“I’m on a board of religious educators and I am constantly, constantly learning ways which I tend to favour the dominant way of being, and I’m doing my very, very best to work on myself,” she continued. “It’s part of the reason why I do a lot of education around it, it helps me unlearn patterns within myself.

“That work never ends.”
Like us on Facebook and follow us on Twitter

Racial injusticeSurrey

Get local stories you won't find anywhere else right to your inbox.
Sign up here

Comments are closed

Just Posted

White Rock’s Joan Bywater shows the setup she uses when participating in online paint parties hosted by the Seniors Come Share Society. (Contributed photo)
PHOTOS: Virtual gallery showcases inspirations of Semiahmoo Peninsula seniors

‘What is art if not something that motivates more art?’

Surrey Eagles head coach Cam Keith speaks to his players during the break in the action at a game last week against the Coquitlam Express. (Damon James photo)
Surrey Eagles shut out Powell River Kings as BCHL season nears end

Goaltender Tommy Scarfone stops 19 shots to earn shutout
Surrey-born hoops player Jasman Sangha signs with NCAA Div. 1 team in Texas

‘We love Surrey and still have a lot of family there,’ brother says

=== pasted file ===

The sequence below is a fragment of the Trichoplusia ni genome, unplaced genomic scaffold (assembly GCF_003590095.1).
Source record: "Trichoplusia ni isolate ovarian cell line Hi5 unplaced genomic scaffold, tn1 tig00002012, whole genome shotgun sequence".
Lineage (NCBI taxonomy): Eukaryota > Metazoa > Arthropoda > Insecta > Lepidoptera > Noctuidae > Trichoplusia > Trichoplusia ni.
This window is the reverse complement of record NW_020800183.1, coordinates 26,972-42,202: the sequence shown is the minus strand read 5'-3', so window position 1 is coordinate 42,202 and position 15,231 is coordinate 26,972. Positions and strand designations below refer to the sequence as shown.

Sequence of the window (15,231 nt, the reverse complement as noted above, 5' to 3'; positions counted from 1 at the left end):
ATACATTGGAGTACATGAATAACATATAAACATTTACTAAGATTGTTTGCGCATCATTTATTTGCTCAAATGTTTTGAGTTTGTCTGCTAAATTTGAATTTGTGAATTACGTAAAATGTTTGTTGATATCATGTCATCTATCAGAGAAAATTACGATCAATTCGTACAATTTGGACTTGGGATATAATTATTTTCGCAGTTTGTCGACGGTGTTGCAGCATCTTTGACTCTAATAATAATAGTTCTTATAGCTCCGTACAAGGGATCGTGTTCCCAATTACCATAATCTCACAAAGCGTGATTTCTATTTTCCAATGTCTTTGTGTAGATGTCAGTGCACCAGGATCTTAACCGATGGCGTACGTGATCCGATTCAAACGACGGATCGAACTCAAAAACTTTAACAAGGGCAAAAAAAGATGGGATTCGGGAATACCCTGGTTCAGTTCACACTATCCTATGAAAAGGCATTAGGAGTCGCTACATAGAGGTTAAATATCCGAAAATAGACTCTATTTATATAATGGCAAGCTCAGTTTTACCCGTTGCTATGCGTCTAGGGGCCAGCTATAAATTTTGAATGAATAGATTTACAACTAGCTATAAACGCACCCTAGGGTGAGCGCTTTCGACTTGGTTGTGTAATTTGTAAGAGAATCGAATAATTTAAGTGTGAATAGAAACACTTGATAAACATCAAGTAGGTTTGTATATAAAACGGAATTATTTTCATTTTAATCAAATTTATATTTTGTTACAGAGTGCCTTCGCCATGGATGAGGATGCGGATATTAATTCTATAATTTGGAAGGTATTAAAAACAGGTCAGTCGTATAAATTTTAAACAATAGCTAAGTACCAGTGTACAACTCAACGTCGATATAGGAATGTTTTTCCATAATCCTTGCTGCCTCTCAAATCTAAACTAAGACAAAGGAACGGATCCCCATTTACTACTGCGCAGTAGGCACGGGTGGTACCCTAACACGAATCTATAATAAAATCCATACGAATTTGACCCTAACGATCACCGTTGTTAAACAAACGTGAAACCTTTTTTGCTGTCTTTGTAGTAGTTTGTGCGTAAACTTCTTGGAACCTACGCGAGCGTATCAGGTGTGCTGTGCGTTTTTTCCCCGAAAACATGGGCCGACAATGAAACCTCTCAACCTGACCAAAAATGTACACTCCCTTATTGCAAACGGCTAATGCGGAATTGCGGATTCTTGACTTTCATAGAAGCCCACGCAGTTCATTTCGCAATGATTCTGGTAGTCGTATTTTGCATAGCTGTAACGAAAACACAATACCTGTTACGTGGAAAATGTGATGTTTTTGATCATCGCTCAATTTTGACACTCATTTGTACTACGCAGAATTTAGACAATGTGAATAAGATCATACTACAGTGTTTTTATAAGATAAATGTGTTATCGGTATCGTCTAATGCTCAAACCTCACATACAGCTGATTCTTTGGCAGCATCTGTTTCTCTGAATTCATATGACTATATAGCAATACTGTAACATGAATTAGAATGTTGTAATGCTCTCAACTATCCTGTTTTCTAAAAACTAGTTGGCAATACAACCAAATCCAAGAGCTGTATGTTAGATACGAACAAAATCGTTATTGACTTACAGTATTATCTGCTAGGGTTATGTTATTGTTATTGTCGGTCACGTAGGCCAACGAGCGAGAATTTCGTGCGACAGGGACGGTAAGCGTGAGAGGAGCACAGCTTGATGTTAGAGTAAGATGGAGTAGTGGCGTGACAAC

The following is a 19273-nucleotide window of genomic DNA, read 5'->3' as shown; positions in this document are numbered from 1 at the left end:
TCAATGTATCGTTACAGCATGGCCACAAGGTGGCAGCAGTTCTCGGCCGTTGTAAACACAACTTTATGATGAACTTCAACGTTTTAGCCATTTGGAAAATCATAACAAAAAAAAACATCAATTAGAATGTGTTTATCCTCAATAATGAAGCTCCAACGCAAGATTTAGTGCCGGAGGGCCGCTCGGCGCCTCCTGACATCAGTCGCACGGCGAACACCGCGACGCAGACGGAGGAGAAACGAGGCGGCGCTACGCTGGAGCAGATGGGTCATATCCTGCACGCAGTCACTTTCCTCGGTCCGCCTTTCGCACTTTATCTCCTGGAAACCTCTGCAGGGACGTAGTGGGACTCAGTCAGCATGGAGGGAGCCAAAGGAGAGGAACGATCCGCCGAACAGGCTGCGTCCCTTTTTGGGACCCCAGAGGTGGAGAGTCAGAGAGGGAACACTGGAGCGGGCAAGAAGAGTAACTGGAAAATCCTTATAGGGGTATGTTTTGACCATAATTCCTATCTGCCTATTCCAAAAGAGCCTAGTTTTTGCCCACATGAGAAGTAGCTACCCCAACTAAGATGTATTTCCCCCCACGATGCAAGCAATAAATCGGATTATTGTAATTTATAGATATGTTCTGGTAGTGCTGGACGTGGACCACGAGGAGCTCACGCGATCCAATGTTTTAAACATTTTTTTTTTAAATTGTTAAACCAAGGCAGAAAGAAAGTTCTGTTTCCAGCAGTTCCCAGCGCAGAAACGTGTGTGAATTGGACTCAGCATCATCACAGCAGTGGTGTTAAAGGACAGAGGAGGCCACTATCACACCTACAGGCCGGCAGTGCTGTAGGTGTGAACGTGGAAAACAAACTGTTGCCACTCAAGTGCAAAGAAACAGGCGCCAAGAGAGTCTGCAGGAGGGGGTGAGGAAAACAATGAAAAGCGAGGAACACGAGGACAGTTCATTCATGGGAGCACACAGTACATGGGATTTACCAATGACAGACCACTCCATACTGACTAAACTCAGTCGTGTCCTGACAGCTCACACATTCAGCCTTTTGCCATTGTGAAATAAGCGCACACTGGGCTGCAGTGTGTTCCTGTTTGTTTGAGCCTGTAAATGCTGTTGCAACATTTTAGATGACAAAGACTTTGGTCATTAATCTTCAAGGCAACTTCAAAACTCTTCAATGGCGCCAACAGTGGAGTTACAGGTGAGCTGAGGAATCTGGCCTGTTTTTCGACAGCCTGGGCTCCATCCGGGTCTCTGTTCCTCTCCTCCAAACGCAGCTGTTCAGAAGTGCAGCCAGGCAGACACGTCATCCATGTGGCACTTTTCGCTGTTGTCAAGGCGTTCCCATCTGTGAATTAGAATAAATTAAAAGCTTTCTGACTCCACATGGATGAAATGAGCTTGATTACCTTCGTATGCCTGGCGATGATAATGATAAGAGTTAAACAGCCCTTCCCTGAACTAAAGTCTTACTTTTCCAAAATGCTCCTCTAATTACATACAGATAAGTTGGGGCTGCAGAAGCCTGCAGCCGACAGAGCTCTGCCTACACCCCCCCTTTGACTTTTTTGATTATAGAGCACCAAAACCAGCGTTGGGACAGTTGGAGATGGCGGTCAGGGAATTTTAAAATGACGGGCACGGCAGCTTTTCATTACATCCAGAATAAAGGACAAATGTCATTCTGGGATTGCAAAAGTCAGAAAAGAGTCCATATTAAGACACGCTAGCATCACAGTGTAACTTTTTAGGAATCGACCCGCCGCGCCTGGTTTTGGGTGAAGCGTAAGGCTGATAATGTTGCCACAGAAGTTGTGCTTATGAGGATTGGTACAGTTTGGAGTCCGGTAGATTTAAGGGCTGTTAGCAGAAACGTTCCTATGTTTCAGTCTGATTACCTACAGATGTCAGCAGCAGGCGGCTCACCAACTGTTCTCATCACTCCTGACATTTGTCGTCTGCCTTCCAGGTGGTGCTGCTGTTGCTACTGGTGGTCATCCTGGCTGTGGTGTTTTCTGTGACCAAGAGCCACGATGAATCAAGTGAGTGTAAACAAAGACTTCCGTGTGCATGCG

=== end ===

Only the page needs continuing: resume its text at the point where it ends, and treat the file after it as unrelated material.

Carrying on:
Lots at the South Surrey Recreation Centre are reserved for people arriving to attend the COVID-19 vaccination clinic. (Tracy Holmes photo)
Surrey records highest monthly increase in COVID-19 cases

Meantime, the city sees first decrease in weekly cases since February

Surrey RCMP officers on scene at a shooting in the 9700-block of 161A Street Tuesday, May 4, 2021.(Photo: Shane MacKichan)
Fatal Guildford shooting of woman leads to murder charge for man, 24

Ali Khudhair charged following death of Keryane Arsenault

Protesters attempt to stop clear-cutting of old-growth trees in Fairy Creek near Port Renfrew. (Will O’Connell photo)
VIDEO: Workers, activists clash at site of Vancouver Island logging operation

Forest license holders asking for independent investigation into incident

Victoria police say the photo they circulated of an alleged cat thief was actually a woman taking her own cat to the vet. (Black Press Media File Photo)